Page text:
A lot of steam here missing the larger point.
Low prices are not a bad thing at all for the industries and people that consider PV as an alternative. In fact, getting prices lower is the goal of the Feed In Tariffs and many of the government actions and programs. Yes, the real activity and muscle is coming from China without a doubt. Yes, there are distortions of subsidies and currency. But this fierce competition is driving down cost and advancing the whole industry along the learning curve.
Today Solyndra bites the dust. But it is not cause to celebrate Coal, Nukes, or Dick Cheney.
Lower prices mean it becomes more practical for more people.
European programmes are not "government subsidy" in the sense of using general taxation to pay people to fit solar panels, but instead a "feed-in tariff" which pays people to generate low-emissions electricity. In the UK we are paid around £0.43 per kilowatt hour to generate electricity using our own solar panels. The payment comes from a levy on high-emissions electricity which is paid by all electricity consumers. As Germany and Spain have succeeded in fitting a lot of solar panels they have cut back on the incentives to fit more, but the UK programme only started in April 2010.
The driving factors are: dwindling conventional fossil fuel supplies (the UK is now a net importer of oil and gas, where it was an exporter 10 years or less ago), worries about fossil fuel prices, and commitments on greenhouse gas emissions.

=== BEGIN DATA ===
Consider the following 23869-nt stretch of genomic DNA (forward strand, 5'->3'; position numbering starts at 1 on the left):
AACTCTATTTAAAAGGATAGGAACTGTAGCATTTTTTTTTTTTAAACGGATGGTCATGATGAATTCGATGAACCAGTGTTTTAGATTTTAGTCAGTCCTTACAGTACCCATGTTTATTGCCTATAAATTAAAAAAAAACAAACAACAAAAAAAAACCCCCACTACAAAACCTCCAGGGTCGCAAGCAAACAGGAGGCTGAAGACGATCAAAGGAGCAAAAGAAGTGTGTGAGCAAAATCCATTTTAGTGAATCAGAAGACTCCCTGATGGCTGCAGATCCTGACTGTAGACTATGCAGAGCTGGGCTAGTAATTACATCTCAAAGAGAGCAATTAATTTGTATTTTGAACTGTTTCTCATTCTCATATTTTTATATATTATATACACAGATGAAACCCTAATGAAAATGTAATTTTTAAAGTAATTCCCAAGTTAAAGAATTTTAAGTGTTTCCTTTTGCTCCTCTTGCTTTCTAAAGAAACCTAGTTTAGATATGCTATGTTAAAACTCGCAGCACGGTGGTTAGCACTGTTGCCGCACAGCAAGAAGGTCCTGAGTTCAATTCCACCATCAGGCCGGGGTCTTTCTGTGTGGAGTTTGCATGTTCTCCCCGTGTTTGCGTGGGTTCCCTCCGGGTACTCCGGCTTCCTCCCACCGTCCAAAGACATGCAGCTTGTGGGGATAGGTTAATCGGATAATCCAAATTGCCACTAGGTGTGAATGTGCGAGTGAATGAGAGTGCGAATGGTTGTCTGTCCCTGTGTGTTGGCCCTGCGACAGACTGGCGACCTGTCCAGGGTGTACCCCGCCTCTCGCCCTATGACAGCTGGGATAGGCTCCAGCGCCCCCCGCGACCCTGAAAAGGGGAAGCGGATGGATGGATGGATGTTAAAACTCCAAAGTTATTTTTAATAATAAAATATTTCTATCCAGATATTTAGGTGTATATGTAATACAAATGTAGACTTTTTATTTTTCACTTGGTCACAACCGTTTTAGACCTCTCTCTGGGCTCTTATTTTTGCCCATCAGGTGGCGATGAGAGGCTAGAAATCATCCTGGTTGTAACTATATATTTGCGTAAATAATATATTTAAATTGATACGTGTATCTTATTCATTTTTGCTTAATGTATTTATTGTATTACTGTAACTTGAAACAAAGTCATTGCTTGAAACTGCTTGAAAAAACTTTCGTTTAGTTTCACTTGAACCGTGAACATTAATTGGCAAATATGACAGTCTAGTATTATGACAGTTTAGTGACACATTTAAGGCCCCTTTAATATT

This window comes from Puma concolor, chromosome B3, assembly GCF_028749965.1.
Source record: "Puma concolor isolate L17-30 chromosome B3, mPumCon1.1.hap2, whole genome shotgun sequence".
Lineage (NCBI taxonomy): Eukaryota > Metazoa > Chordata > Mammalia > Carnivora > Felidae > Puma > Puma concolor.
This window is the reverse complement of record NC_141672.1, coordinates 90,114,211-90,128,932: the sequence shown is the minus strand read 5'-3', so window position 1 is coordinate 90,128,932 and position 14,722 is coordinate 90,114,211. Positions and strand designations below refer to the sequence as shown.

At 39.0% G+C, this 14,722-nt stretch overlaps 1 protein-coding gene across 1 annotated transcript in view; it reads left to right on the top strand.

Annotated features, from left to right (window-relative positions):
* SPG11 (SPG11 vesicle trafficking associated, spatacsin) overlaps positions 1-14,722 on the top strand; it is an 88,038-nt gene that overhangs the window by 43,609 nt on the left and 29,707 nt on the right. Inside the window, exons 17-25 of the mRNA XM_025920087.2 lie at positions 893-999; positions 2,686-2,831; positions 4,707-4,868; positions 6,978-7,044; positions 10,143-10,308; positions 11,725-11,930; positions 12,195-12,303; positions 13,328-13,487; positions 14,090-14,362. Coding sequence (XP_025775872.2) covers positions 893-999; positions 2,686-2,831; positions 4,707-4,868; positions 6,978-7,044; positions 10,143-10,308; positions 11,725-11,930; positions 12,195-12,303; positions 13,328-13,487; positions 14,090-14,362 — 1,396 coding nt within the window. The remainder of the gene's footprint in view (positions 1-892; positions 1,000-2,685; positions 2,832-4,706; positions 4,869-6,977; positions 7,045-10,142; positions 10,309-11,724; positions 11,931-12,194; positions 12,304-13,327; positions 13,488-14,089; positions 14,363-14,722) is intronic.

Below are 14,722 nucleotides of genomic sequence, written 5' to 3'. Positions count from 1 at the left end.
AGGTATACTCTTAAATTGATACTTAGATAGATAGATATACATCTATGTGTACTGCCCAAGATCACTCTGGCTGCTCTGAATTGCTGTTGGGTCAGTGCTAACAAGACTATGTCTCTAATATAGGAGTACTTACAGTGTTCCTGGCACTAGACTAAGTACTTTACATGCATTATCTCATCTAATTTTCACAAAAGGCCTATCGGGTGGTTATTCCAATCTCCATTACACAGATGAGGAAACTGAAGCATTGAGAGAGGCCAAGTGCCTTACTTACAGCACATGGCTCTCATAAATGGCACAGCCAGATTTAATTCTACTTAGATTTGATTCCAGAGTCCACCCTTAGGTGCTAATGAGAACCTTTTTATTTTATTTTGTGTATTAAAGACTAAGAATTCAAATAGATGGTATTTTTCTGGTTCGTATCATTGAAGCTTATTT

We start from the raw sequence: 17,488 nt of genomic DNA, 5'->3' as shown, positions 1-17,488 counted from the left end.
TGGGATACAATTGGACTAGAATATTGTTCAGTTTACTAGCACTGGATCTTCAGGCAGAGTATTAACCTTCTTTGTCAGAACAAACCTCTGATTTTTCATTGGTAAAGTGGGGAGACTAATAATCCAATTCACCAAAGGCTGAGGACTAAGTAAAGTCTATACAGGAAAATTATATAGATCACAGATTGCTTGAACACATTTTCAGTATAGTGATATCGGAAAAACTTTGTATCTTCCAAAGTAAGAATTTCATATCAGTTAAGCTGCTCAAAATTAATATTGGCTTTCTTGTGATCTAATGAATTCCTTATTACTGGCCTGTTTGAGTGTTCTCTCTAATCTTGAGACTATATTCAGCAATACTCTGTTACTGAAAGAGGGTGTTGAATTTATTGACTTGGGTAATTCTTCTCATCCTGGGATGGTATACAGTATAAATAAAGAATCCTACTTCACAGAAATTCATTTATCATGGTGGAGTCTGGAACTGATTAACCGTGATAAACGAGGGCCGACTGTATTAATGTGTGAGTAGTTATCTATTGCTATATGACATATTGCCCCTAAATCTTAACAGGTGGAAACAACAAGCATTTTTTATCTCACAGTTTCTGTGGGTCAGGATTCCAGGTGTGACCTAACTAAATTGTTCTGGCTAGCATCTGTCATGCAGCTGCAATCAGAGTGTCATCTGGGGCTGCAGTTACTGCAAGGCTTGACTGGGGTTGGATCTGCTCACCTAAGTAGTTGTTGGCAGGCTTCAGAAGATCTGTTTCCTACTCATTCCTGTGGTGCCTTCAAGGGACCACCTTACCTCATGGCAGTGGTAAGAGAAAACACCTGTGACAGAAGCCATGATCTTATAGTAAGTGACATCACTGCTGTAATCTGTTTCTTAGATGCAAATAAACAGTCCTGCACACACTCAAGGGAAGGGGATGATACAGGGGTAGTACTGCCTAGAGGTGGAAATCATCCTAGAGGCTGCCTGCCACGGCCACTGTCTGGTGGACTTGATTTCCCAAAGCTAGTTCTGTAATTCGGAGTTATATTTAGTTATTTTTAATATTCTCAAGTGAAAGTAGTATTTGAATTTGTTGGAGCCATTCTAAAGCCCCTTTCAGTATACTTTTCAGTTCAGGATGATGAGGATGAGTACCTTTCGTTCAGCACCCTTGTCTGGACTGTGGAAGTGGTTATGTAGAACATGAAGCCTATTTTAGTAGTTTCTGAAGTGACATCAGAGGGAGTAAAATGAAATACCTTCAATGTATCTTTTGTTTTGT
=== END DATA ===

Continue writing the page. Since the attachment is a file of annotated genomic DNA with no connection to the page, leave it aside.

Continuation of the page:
Climate science is imprecise as is any field that has to take into account the majority of the world's systems, however it is very clear that:
1) greenhouse gases including carbon dioxide trap heat in the atmosphere (otherwise the surface temperature would be around -20 centigrade, I believe)
2) increased concentrations increase the amount of heat trapped
3) more heat in the atmosphere means more weather in the sense that there will be more violent winds, more evaporation in hotter places, more precipitation etc.
The precise outcomes of this are as hard to state as the weather next week, but it is fairly clear that some places will become deserts, others suffer from reduced crop yields, others have severe flooding and storm damage.
How many hurricanes will be needed in New York before people start to think something is up?
I'd speculated in an earlier posting that solar cell start-ups are at risk of being passed by new companies that find a cheaper / more efficient technology. While that is always the case in technology, solar cell technology seems to be especially volatile at this time. How did the Intel spin-off technology compare with the latest developments?